In many ways, this year at Middlebury felt like occupying a community divided. Three different events this weekend com- posed an especially ironic display of Middlebury’s climate: Derby Day, a symposium entitled “Activists, Allies and Accomplices: Responses to Racism Today” and the Distinguished Men of Color (DMC) Block Party. At Derby Day, mainly white students boarded buses to an off-campus party, wearing summer dresses and big hats — paying tribute to a horse race and, de facto, to southern culture. I was one of those students. The symposium, which most students in this community could benefit from attending, addressed the issues of class and race that were exemplified all too well at Saturday’s Derby-themed affair. The Block Party, a spring tradition, included a basket- ball tournament, BBQ and music performances. The racial split between each event was stark. On this day, I reflected on this interesting and ironic way to end my time at Middlebury as we continue to be divided as a community, with our social life more stratified than ever.
This isn’t the only irony that I have con- fronted this year. Another irony that I have grappled with is my own identity as a black woman and my position as the head of an institution deemed racist and classist by many. As Editor-in-Chief, I have spent all year defending The Campus newspaper, our policies and the importance of our role. That was my job. It isn’t my job anymore. Now, I am going to give you my perspective as an individual and not as a representative of this institution, because components of my identity have informed how I have approached the role.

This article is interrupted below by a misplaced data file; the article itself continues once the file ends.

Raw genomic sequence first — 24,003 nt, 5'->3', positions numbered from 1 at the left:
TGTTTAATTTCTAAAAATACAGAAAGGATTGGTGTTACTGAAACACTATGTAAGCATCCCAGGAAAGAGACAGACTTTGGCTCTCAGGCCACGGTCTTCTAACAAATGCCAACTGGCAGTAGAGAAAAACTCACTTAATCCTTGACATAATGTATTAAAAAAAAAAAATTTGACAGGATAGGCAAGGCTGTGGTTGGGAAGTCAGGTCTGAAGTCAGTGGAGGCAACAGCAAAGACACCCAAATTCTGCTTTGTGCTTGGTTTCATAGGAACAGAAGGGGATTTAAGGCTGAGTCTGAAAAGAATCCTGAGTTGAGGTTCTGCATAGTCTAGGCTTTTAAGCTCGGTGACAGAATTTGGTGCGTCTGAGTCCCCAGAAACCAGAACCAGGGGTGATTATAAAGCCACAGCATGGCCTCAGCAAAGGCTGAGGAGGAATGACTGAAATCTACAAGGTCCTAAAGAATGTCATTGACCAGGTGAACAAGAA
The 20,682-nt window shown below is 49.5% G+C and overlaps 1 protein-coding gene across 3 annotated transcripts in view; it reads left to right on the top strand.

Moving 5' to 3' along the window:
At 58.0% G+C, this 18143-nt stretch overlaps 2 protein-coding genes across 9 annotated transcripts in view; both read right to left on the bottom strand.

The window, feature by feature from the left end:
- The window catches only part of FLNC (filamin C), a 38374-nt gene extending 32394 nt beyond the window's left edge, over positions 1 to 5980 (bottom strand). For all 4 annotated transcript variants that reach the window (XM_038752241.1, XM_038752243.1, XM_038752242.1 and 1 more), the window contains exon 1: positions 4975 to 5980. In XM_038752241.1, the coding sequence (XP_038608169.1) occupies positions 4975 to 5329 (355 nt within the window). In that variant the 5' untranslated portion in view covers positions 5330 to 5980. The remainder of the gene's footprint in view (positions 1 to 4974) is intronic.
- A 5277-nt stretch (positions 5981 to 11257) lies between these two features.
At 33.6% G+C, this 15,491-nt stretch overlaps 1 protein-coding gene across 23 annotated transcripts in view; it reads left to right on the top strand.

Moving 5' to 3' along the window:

Being a person of color has complicated my role as Editor-in-Chief. Submissions that contained inflammatory, at times offensive content affected me on a deeply personal level, as they did for many other students within this community. As a woman of color, I have been outraged by the suggestions of certain submissions. I think that at times my silence has been perceived as an implicit endorsement of these ideas when that could not be further from the truth. What differentiates me from other students on the campus, including other students of color, is that my role as Editor- in-Chief required that I choose content objectively, without letting my emotions cloud my judgement. This means that I have ap- proved the publication of content that I vehemently disagree with and have had to live with those decisions. These choices were not made indiscriminately. I agonized over them; however, I felt compelled to prioritize my responsibilities as an elected leader over the indignation I felt.